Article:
The news stories laud the courage and activism of the Wayfair employees. However, one must look far and wide to find an important part of the story. Wayfair was not selling mattresses to ICE, as some stories reported, or the federal government, as most of the stories reported. Wayfair was selling mattresses to Baptist Children’s Family Services, a government contractor running detention centers. A nonprofit government contractor. A religious-based nonprofit trying to make conditions better in the humanitarian crisis at the border.
Regardless of how we feel politically about immigration laws, immigration policies, and who caused what or did what, we have those who serve those who are at the border, for whatever reason. Those who serve need food, shelter, sleep, and basic hygiene products to do so effectively. Shall we punish toothpaste companies? Shall we boycott dairies? Shall we boycott Frito-Lay if a bag of chips ends up in a detention center? Shall farm workers walk out because lettuce is making its way into meals there?
The praise for Wayfair employees not only misses facts, it misses reality. Corporate activism is depicted as the brave effectors of Generation X, Y, and Z employees who feel empowered to demand certain actions and views from their employers. From Google to Microsoft to Twitter and all up and down the Silicon Valley, these employees demand that their employers adopt their political views.
The Barometer is all for employee activism, but stunned on employee inconsistency in this realm. Employees rarely speak up about defective products, shoddy production, money laundering, or insider trading. The press coverage just is not there. Yet, these are the activities that bring a company down. So, this brave new generation remains sullen and mute on legal and safety violations because, “I don’t want to lose my job.” One wonders where the line is for what employees can tolerate in employers.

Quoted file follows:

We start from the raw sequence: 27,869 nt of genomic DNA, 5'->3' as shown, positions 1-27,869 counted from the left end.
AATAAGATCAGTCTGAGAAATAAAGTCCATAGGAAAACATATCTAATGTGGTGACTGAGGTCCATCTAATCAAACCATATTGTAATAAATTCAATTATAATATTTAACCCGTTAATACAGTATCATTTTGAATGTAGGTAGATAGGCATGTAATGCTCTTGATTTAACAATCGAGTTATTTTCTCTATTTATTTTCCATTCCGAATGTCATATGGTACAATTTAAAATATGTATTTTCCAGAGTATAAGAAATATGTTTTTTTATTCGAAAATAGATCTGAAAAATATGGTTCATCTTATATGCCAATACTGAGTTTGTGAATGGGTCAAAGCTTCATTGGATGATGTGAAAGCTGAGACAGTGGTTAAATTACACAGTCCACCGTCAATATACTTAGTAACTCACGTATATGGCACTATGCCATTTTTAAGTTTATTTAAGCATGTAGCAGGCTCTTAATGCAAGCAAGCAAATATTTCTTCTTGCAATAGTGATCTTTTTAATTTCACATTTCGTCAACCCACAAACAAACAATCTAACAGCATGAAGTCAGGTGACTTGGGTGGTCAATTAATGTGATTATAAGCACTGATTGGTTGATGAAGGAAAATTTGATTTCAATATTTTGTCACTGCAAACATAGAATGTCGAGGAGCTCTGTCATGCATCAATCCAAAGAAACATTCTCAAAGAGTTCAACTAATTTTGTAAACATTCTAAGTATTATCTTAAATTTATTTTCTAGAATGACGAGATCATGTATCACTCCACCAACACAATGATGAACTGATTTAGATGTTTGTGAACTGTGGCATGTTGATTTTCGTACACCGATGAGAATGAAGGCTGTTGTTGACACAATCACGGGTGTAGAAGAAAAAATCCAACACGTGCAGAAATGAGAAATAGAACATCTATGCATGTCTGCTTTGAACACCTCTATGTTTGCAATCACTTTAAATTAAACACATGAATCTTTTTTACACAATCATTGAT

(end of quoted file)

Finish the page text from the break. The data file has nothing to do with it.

There is little thought, but plenty of emotion and few facts, that go into social responsibility issues and protests. Employees fail to grasp that their self-righteous indignation on their chosen issues puts their companies at risk. Wayfair is currently struggling financially. Turning down customers on the basis of their customers or sales (although not selling to a religious nonprofit that is giving teens a mattress on which to lay their weary heads seems slightly antithetical to social responsibility goals), is not an effective path back from the business red zone. Ironically, employees’ vocal positions on these safe, media-darling issues will produce the same negative consequences for their employers their reticence and silence on the legal and safety issues do: You destroy the business (not even taking into account the customer backlash that could follow).
Wayfair did agree to make a donation to the Red Cross (a donation greater than the profit Wayfair will make on the mattress sales). The Red Cross stays away all things border. Still not good enough to prevent the walk-out. Neutrality is insufficient in this era of emotion — my way, or no way. The employees may get their wish. Wayfair may not survive.
As the Barometer once said to a former student who was working for a defense contractor that made weapons and who was struggling mightily, “You may have to find a different company with social and political values consistent with your own.” Wayfair employees may soon be looking for such a company. The Barometer only hopes they can find such a company somewhere in a supply chain. Where is a company that sells products to entities, agencies, governments, other companies, and human beings that someone could not find objectionable? There is that line question again. We are now into secondary boycotts. Can tertiary ones be far behind? The Baptists are next. Followed by anyone who sells to Baptists. Followed yet again by anyone who sells to those who sell to Baptists. Followed by boycotts of those who defend Baptists. Followed by boycotts of those who were Baptists 40 years ago. You get the idea.